In my attempt to see all the Oscar-nominated films before stars begin walking those red carpets, I saw the five nominees for best live action short film. (Thank you, Shattuck Theatre, for screening these every year.) I feel so lucky to live in Berkeley, where I am able to see them.
The five films up for the award came from Tibet, Ireland, Switzerland, Israel, and the UK.
“The Phone Call,” from Great Britain had two big names in its cast. Sally Hawkins plays Heather, who works at a suicide hotline and talks to a distraught widower, voiced by Jim Broadbent. Heartbreaking and realistic, this film packs an emotional wallop. We listen to a man who feels there is nothing to live for and watch Heather, who is helplessly watching the clock, hoping to get the information she needs to send an ambulance to the suicidal man. As bleak as the subject matter is, the film does end with a life-affirming message.
Dave’s fave was the entry from China and France called “Butter Lamp,” directed by Hu Wei. This charming glimpse of a small Tibetan town is all shot from one camera angle as people move in and out of the frame. A traveling photographer shoots family portraits with a variety of cheesy fake backgrounds. Once all the photos are taken, the backdrops are rolled up, revealing the actual scenery—a breathtaking view of the Himalayas behind a road under construction that is sure to change life forever in this quaint hamlet.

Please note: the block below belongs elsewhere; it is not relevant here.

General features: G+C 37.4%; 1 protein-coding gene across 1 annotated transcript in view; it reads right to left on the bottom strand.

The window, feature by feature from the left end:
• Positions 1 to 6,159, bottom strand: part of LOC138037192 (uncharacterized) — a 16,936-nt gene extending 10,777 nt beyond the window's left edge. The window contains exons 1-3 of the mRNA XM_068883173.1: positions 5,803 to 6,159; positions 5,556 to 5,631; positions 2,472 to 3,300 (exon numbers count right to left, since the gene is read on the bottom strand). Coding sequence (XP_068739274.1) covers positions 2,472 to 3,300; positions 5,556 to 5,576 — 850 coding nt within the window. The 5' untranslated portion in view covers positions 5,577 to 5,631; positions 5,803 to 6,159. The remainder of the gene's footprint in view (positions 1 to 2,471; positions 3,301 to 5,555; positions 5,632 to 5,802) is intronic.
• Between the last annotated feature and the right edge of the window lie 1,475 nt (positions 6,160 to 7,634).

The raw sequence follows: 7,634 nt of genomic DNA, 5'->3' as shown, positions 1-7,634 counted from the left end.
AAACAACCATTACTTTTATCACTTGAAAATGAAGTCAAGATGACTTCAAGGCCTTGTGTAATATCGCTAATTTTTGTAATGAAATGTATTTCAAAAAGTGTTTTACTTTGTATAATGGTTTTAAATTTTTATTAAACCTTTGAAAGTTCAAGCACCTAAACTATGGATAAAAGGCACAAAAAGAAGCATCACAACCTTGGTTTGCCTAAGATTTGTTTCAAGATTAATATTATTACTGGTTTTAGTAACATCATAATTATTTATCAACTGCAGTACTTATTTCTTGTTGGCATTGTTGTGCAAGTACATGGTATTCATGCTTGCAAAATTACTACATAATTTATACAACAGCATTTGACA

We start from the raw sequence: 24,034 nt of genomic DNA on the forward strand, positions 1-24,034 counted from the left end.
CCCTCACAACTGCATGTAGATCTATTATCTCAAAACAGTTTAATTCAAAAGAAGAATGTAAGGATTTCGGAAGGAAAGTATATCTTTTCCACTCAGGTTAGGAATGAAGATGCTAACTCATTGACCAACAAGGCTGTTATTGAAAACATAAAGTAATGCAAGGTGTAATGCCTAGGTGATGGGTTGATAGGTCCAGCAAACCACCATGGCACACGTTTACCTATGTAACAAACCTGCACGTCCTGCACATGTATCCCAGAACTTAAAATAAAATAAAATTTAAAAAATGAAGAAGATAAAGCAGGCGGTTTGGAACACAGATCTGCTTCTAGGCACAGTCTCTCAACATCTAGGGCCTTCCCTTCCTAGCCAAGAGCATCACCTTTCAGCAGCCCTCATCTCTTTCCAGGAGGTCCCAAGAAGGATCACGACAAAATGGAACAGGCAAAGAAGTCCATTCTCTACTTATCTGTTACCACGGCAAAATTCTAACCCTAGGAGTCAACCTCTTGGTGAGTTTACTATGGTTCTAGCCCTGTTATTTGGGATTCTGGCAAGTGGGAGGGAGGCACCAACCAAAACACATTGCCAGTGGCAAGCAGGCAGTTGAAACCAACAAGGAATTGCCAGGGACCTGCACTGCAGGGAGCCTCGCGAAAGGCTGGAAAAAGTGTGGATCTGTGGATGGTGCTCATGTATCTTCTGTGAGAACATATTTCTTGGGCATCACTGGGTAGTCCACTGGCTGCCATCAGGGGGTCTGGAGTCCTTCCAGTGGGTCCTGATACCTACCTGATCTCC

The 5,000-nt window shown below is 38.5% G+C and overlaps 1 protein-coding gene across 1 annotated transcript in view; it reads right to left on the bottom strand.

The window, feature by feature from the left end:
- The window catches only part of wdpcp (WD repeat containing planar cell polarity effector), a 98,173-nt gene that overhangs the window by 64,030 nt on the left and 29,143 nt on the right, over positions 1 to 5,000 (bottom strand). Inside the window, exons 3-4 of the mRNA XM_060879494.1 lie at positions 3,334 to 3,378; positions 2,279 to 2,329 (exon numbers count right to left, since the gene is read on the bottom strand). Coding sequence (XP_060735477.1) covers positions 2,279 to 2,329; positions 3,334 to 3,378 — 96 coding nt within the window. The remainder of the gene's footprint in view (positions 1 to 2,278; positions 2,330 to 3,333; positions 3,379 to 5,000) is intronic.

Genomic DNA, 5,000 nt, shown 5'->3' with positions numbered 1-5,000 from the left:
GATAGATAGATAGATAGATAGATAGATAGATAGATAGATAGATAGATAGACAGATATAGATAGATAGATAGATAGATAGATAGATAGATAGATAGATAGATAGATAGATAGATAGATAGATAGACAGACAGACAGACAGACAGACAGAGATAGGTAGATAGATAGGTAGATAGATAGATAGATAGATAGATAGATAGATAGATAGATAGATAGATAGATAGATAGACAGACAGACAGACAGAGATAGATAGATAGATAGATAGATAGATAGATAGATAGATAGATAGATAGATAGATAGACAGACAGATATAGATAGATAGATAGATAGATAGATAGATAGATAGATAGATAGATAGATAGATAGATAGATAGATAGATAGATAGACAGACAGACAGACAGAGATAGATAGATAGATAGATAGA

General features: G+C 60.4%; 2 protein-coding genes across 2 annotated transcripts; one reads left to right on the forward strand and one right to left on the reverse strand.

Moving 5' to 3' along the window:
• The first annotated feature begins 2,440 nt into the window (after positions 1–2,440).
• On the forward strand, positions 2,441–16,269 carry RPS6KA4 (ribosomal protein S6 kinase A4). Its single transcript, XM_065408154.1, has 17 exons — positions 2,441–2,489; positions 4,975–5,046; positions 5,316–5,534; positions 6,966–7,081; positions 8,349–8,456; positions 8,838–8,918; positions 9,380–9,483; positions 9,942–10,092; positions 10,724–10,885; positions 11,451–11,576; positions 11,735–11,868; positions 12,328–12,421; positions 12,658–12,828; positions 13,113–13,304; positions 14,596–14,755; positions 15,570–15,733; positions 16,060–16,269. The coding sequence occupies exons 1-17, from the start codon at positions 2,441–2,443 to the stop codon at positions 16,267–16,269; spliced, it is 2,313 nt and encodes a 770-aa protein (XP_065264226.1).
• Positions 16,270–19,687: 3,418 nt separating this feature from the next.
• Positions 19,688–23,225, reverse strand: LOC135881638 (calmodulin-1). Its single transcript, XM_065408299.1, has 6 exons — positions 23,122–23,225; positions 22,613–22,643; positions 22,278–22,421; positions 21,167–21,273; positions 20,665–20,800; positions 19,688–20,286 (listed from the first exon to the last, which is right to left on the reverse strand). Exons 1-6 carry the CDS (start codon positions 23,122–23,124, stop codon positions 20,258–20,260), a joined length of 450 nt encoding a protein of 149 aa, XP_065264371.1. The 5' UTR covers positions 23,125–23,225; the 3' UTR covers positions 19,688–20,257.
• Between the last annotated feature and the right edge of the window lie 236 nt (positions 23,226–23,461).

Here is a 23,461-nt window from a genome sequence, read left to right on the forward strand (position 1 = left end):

“Boogaloo and Graham,” directed by Michael Lennox, features an Irish family in which the impulsive father brings home two baby chicks for his rather wild young sons. Full of good-natured (if somewhat immature) humor, this short was the most lighthearted of the nominees, although the threat that at any moment the chickens might become dinner gave it a slightly darker edge.
Set in Israel, “Aya,” directed by Oded Binnun and Mihal Brezis, was quite engaging, mostly due to the actress who played the main character and the suspense that builds during the long car ride to Jerusalem. But there were too many unanswered questions for my taste, and the disappointing ending left me feeling as if the writer had run out of steam rather than bringing it to a satisfying conclusion.
Although we don’t know why the teenaged title character in “Parvaneh” is alone seeking asylum in the rural Swiss Alps and is responsible for sending money to her family in Afghanistan, it’s clear that she is in over her head and has very limited options. Directed by Talkhon Hamzavi, this film takes a few surprising turns as we watch Parvaneh take a train to Zurich and navigate unknown territory in her attempt to wire money via Western Union. But an unlikely friendship gives the film a hopeful twist that views humankind as more good than evil.
I enjoyed all five films—each deserves praise. But I think I was most taken with “Parvaneh,” if only because, as a mother, I worried about a young girl on her own in a strange city and I wanted to protect her.
Go see these wonderful short live action films if you get the chance!